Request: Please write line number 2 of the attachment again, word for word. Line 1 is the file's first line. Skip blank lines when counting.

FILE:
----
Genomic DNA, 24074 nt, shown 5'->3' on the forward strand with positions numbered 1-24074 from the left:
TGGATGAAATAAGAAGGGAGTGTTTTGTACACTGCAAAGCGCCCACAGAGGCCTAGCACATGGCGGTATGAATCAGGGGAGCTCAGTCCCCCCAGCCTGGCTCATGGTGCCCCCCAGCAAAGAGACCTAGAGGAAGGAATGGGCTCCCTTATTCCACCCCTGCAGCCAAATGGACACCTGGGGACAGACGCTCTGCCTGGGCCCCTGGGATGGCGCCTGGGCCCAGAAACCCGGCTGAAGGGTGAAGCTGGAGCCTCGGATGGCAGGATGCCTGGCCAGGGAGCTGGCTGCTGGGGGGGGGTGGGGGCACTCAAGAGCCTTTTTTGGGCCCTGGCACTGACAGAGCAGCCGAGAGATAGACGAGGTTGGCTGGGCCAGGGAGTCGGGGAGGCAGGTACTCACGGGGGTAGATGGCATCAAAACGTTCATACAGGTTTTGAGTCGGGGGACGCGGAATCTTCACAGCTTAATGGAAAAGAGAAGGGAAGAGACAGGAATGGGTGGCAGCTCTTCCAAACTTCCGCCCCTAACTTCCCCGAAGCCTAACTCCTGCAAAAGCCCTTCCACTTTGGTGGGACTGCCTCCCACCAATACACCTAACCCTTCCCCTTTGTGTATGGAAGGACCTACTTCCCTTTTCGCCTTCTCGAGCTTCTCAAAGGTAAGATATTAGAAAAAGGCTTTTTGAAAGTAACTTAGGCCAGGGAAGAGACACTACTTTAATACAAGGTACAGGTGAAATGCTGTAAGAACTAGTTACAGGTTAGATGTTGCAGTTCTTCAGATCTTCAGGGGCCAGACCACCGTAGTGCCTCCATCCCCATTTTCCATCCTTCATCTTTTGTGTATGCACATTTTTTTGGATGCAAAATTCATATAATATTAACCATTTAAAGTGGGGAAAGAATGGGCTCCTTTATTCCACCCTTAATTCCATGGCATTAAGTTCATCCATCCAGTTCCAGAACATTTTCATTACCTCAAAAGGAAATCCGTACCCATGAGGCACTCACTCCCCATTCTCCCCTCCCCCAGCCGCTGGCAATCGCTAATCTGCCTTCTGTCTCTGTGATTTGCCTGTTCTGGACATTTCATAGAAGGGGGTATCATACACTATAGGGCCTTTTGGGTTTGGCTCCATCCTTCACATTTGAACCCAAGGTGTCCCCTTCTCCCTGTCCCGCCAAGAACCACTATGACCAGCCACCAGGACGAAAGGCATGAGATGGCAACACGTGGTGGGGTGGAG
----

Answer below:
TGGATGAAATAAGAAGGGAGTGTTTTGTACACTGCAAAGCGCCCACAGAGGCCTAGCACATGGCGGTATGAATCAGGGGAGCTCAGTCCCCCCAGCCTGGCTCATGGTGCCCCCCAGCAAAGAGACCTAGAGGAAGGAATGGGCTCCCTTATTCCACCCCTGCAGCCAAATGGACACCTGGGGACAGACGCTCTGCCTGGGCCCCTGGGATGGCGCCTGGGCCCAGAAACCCGGCTGAAGGGTGAAGCTGGAGCCTCGGATGGCAGGATGCCTGGCCAGGGAGCTGGCTGCTGGGGGGGGGTGGGGGCACTCAAGAGCCTTTTTTGGGCCCTGGCACTGACAGAGCAGCCGAGAGATAGACGAGGTTGGCTGGGCCAGGGAGTCGGGGAGGCAGGTACTCACGGGGGTAGATGGCATCAAAACGTTCATACAGGTTTTGAGTCGGGGGACGCGGAATCTTCACAGCTTAATGGAAAAGAGAAGGGAAGAGACAGGAATGGGTGGCAGCTCTTCCAAACTTCCGCCCCTAACTTCCCCGAAGCCTAACTCCTGCAAAAGCCCTTCCACTTTGGTGGGACTGCCTCCCACCAATACACCTAACCCTTCCCCTTTGTGTATGGAAGGACCTACTTCCCTTTTCGCCTTCTCGAGCTTCTCAAAGGTAAGATATTAGAAAAAGGCTTTTTGAAAGTAACTTAGGCCAGGGAAGAGACACTACTTTAATACAAGGTACAGGTGAAATGCTGTAAGAACTAGTTACAGGTTAGATGTTGCAGTTCTTCAGATCTTCAGGGGCCAGACCACCGTAGTGCCTCCATCCCCATTTTCCATCCTTCATCTTTTGTGTATGCACATTTTTTTGGATGCAAAATTCATATAATATTAACCATTTAAAGTGGGGAAAGAATGGGCTCCTTTATTCCACCCTTAATTCCATGGCATTAAGTTCATCCATCCAGTTCCAGAACATTTTCATTACCTCAAAAGGAAATCCGTACCCATGAGGCACTCACTCCCCATTCTCCCCTCCCCCAGCCGCTGGCAATCGCTAATCTGCCTTCTGTCTCTGTGATTTGCCTGTTCTGGACATTTCATAGAAGGGGGTATCATACACTATAGGGCCTTTTGGGTTTGGCTCCATCCTTCACATTTGAACCCAAGGTGTCCCCTTCTCCCTGTCCCGCCAAGAACCACTATGACCAGCCACCAGGACGAAAGGCATGAGATGGCAACACGTGGTGGGGTGGAG